It could be seen as a bit of a faux pas. Big time. Packing the ski gear for the first time since last winter. Flying to Vancouver, driving up to Whistler, looking forward to some late autumn/early season skiing on the glacier. Only…there was no skiing.

The glacier at Whistler-Blackcomb is open for much of the year. Only, not at the moment. It closes late summer and autumn. No, I didn’t check. Yes, my fault, silly of me. Not something to broadcast. Don’t tell anyone, please.

There aren’t many ski resorts in the world where I could find many positives after turning up to ski and finding there is no skiing.

But Whistler is one of them. First, my son and his girlfriend live here, so we’re hanging out with them. He’s been rolling his eyes heavenwards. ‘I didn’t think you were expecting to ski, just hike a bit and chill out,’ he said. ‘You know the glacier closes in the autumn – I didn’t think I had to tell you.’

Well, maybe I should have known. I’d forgotten. Strange how the dynamic of parental relationship changes as your children grow up. You become the one who does the daft, unpredictable things and they become the one who has to explain things slowly and carefully, with lots of sighs and raised eyebrows and finally tolerant and patient thin-lipped smiles and the resigned look that says, ‘Well, we’ll say no more about it.’

The beautiful lake in Whistler

Anyway, secondly there is a lot to do here. Some gentle hiking, up the mountain and around the delightful lakes that dot the landscape around Whistler. Meeting the locals up in Pemberton and down in Squamish.

But most importantly, Whistler has some of the best restaurants you are likely to come across at any ski resort. And the best thing is that we’ve hit Whistler at the perfect time to enjoy them all – this is the time when special locals’ rates are introduced on menus all over town, to keep the restaurants busy and give Whistlerites the opportunity to try them out and spread the word through the rest of the year about how good they are.

The Bearfoot Bistro alone is probably worth the trip to Whistler – under the command of executive chef Melissa Craig it’s both a gourmet treat and a theatrical experience. We began by descending the steep staircase to the impressive cellars where, surrounded by 20,000 bottles of some very tempting vintages, we had a sabre adventure. That involves cleanly taking the top off a bottle of Champagne with a sabre – a tradition which goes back to the Napoleonic wars. The little Frenchman and his top officers believed that doing this on the eve of a battle meant good luck in the conflict.

Rob and Sue Freeman in the Bearfoot Bistro, Whistler

Someone was obviously a bit cack-handed the night before Waterloo. Not me, my cork was packaged in a presentation box to take home and impress my friends.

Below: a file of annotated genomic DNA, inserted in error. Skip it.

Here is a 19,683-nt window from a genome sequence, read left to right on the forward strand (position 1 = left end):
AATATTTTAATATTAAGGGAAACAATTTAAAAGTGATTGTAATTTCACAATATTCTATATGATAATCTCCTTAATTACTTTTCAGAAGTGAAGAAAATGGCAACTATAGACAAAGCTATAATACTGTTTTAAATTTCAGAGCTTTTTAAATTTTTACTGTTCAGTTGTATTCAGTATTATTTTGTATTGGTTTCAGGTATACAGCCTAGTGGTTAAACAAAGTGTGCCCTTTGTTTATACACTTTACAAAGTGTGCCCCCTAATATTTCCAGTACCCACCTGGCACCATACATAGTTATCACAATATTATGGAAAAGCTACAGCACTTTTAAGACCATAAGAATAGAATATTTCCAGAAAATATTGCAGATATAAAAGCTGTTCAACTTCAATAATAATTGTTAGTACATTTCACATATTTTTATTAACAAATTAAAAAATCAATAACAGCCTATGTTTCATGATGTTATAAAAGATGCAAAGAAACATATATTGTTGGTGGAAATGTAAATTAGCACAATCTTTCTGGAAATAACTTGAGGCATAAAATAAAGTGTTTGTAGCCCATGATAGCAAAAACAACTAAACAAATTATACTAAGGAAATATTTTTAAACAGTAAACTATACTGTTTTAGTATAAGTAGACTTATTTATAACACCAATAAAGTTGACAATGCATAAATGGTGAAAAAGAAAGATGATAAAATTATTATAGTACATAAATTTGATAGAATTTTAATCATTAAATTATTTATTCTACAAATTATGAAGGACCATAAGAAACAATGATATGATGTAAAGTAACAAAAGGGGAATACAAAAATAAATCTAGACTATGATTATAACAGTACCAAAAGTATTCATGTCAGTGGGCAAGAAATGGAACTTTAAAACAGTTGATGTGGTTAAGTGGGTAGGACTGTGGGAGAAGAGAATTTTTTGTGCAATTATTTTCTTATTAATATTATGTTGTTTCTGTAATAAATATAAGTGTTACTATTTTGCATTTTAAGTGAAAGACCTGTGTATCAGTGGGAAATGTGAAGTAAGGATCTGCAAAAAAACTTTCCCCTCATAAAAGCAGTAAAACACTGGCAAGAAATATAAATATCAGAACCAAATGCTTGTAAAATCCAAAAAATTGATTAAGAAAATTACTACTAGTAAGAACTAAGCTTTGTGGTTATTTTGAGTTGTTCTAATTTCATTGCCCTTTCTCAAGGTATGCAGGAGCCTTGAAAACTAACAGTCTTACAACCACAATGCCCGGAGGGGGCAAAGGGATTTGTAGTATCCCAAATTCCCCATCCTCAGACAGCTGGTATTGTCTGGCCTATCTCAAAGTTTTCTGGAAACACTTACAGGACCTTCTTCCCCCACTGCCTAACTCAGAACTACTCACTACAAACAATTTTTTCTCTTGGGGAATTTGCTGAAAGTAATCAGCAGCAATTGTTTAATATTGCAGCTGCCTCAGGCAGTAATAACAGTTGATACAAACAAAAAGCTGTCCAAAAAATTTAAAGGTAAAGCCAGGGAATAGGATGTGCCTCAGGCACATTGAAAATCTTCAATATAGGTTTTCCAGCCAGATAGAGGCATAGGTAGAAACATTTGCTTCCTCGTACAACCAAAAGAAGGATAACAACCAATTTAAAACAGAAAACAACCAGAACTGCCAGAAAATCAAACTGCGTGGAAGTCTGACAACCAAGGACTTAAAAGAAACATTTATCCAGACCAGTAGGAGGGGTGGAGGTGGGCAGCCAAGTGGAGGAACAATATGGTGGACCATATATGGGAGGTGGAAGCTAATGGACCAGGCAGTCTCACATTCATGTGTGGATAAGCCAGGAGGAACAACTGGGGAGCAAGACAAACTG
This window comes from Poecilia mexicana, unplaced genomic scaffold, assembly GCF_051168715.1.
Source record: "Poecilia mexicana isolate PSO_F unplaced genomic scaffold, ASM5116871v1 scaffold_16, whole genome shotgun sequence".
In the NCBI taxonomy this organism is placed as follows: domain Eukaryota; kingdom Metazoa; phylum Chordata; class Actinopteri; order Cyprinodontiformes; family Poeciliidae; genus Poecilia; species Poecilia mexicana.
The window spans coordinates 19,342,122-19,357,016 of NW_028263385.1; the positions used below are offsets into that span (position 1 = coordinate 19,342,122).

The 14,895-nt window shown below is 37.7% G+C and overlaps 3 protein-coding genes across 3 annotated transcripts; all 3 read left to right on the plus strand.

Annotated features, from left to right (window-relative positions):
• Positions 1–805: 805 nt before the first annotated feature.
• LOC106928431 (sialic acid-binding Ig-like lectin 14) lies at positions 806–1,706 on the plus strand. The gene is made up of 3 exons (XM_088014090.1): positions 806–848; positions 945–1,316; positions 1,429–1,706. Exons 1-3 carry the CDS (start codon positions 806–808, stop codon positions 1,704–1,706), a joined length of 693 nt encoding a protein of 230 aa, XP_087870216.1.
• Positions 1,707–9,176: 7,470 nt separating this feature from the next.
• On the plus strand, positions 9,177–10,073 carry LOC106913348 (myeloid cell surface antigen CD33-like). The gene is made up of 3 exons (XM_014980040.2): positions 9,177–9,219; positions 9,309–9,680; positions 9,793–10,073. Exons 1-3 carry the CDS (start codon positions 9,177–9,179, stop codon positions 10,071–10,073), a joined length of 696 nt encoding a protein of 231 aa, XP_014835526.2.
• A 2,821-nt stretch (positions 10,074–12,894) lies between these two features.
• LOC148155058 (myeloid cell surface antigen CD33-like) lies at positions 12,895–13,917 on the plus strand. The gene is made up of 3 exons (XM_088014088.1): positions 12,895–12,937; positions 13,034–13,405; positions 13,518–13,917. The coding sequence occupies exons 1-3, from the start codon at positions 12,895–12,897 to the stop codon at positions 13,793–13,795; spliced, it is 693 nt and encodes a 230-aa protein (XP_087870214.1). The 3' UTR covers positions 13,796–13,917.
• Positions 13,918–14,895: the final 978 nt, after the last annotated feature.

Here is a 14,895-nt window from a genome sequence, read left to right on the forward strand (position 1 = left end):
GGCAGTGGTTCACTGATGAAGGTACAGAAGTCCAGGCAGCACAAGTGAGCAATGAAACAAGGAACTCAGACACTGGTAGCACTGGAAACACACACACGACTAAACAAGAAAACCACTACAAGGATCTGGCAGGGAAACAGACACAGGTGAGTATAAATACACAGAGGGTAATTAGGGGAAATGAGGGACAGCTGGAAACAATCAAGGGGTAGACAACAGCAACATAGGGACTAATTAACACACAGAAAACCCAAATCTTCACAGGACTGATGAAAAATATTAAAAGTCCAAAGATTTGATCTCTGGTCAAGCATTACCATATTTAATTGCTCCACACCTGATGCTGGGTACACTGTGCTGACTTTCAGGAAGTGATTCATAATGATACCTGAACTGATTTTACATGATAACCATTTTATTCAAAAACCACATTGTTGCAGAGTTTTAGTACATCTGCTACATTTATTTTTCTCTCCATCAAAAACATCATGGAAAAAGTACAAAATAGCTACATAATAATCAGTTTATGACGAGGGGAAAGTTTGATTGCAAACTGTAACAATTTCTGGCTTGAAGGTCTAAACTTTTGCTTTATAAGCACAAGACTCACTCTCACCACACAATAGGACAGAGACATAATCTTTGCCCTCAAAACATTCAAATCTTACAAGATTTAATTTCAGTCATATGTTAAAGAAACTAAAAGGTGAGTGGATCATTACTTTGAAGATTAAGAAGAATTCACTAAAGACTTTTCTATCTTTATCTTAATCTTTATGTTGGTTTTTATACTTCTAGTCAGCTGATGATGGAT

The superb five-course tasting menu involved foie gras and lamb – and was pleasantly interrupted by a wonderful visit to the minus-32c Belvedere Ice Room, the world’s coldest vodka tasting room. It’s also the only permanent sub-zero vodka tasting room in Canada. Don’t worry, they wrap you in Canada Goose Arctic-grade parkas with furry hoods so you’re incredibly cosy as you taste some of the 50 vodkas from all over the globe – with distillations from rye, wheat, soya and hemp seeds to mention a few. We didn’t try them all. About 15 minutes is quite long enough to chill out in there, even with the parkas on.

Back at our table, the drama wasn’t over. Dessert was the Bearfoot Bistro’s signature Nitro ice-cream, prepared tableside with a flourish and a swirling cloud of vapour.

The dramatic ice cream desert being served in Whistler

Amazingly, the discounted fabulous five-course menu can be enjoyed for just 39 dollars from Sunday to Thursday (78 dollars Friday to Saturday). We must go back!

We’ve also had memorable meals at Araxi, Rimrock Cafe and Alta Bistro. At Araxi, the three-tier Seafood Tower features oysters, prawns, mussels, seared tuna, seaweed salad, tuna rolls and a whole lobster. Not to be missed. Well, it’s three tiers high, so you can’t really miss it.

At Rimrock, just south of town on the Sea to Sky Highway, the four-course ‘locals’ special’ was just 45 dollars – with half a lobster on the side only another 15 bucks. Alta Bistro, under chef Nick Cassettari, goes for local and organic big-time, with a lot of their ingredients from nearby Pemberton and Fraser Valley. A two-course menu is available for 25 bucks.

Actually, there is some skiing. There’s snow now up on the glacier. But it involves hiking up to enjoy it. I think I’ll stick to strolling to the restaurants. I will be back though. When the lifts open.